carbon tax policies. What is more, agencies continue to work on 
researching social cost on the taxpayer dime.
  This is also a separation of powers issue. Congress is charged with 
setting tax policy, and by failing to put the nail in the coffin of 
this tax in disguise, we abdicate our duty. Congress and the American 
people have repeatedly rejected cap-and-trade proposals; now the Trump 
administration has as well. Social cost, however, remains on the books; 
therefore, Congress must act.
  Ms. McCOLLUM. Madam Chair, I reserve the balance of my time until 
closing.
  Mr. MULLIN. Madam Chair, I yield to the gentleman from California 
(Mr. Calvert), my chairman.
  Mr. CALVERT. Madam Chair, I rise in support of the gentleman's 
amendment.
  Because the administration has already withdrawn the referenced 
social cost of carbon guidance in the March energy independence 
executive order, this is an amendment we can support. I support the 
amendment.
  Mr. MULLIN. Madam Chair, I would urge a ``yes'' vote on this 
amendment.

[[Page H7205]]

  Madam Chair, I yield back the balance of my time.
  Ms. McCOLLUM. Madam Chair, once again, I know that the gentleman who 
brought the amendment would like to have an active debate and like to 
see some movement on this issue, but by doing it on an appropriations 
rule this way, where we don't have a full transparent discussion, we 
don't have the scientific community coming in, the health community, 
and the industry that he would like to see testify, we find ourselves 
doing these stopgap riders on appropriations bills that only work for 
the year of the appropriation. It is a way in which we are not using 
our power as legislators effectively to have change. So these riders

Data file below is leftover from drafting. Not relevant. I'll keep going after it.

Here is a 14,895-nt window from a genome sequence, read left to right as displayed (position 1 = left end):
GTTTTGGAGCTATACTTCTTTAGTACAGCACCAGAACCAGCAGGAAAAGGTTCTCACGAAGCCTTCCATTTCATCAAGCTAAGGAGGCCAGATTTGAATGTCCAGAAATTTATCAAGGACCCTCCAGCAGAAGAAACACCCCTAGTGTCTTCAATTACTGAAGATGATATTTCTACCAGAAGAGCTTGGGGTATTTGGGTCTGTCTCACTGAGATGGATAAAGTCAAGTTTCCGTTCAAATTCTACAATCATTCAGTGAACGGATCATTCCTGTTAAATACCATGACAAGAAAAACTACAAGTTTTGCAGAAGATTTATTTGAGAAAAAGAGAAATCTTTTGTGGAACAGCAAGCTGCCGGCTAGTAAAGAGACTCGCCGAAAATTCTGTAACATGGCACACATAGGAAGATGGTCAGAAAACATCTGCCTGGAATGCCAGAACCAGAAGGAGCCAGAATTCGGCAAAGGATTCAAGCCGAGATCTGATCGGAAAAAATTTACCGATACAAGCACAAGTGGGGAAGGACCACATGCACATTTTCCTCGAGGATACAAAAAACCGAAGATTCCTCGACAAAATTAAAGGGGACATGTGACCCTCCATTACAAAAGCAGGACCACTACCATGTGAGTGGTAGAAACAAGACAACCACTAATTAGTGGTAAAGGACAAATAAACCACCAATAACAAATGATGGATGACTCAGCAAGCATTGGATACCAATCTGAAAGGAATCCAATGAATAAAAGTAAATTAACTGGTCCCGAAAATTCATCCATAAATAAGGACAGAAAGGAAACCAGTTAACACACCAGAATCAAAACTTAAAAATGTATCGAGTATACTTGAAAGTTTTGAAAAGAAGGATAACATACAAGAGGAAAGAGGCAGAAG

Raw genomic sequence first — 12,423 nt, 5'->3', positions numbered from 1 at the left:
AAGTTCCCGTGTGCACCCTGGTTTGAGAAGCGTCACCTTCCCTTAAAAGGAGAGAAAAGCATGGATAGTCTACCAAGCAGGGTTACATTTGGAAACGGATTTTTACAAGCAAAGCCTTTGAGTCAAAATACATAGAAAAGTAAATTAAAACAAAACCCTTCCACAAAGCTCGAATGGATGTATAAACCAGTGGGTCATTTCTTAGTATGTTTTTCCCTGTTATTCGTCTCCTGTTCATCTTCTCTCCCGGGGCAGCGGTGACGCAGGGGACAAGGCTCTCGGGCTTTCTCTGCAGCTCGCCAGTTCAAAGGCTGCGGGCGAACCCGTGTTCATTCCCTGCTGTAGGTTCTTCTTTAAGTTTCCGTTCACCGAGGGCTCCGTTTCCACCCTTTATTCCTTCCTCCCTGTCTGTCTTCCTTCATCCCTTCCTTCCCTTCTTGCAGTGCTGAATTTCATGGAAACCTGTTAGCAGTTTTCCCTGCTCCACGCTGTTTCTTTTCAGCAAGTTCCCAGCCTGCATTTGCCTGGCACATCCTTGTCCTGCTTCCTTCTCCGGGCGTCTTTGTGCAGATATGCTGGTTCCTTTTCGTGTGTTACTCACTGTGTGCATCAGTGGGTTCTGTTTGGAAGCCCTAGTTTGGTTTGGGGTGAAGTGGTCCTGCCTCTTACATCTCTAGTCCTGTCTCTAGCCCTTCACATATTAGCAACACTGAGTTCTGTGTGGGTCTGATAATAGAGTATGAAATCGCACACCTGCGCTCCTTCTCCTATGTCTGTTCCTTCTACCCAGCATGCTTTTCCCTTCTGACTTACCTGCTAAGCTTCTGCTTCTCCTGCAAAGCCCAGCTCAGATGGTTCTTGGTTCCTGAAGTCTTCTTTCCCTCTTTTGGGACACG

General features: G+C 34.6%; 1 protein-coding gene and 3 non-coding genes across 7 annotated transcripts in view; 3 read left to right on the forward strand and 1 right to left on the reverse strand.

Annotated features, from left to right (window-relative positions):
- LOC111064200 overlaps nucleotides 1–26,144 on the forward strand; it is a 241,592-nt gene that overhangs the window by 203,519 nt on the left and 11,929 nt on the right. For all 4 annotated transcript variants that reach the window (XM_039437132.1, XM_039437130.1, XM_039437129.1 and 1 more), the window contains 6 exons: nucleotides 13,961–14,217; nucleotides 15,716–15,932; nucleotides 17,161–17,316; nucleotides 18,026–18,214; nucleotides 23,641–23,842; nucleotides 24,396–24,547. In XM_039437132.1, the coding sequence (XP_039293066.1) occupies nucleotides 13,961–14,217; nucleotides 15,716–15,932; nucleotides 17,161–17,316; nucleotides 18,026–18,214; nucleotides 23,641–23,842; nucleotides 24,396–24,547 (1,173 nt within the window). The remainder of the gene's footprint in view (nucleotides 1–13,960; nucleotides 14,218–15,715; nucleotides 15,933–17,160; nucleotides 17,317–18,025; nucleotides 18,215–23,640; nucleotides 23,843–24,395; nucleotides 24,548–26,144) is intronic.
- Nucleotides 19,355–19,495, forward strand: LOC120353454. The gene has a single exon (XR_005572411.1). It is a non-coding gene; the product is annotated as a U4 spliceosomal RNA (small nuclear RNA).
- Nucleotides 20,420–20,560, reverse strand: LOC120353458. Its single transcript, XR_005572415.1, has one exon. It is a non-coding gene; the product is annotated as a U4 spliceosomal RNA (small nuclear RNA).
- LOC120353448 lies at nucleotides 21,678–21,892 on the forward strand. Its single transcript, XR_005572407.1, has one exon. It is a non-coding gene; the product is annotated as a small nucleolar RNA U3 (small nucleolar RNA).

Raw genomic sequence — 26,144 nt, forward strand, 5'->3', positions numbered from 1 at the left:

are best done in the policy committee, not on the appropriations bill.
  In closing, I would like to just clearly say that I support science 
and I believe we should not abandon science while trying to tackle 
climate change, and, therefore, I strongly oppose the gentleman's 
amendment and would encourage a ``no'' vote.
  Madam Chair, I yield back the balance of my time.
  The Acting CHAIR. The question is on the amendment offered by the 
gentleman from Oklahoma (Mr. Mullin).
  The question was taken; and the Acting Chair announced that the ayes 
appeared to have it.
  Ms. McCOLLUM. Madam Chair, I demand a recorded vote.
  The Acting CHAIR. Pursuant to clause 6 of rule XVIII, further 
proceedings on the amendment offered by the gentleman from Oklahoma 
will be postponed.


                 Amendment No. 75 Offered by Mr. Polis

  The Acting CHAIR. It is now in order to consider amendment No. 75 
printed in House Report 115-297.
  Mr. POLIS. Madam Chair, I have an amendment at the desk.
  The Acting CHAIR. The Clerk will designate the amendment.
  The text of the amendment is as follows:

       At the end of division A (before the short title), insert 
     the following:
       Sec. ___.  None of the funds made available by this Act may 
     be used to close or consolidate any regional office of the 
     Environmental Protection Agency.

  The Acting CHAIR. Pursuant to House Resolution 504, the gentleman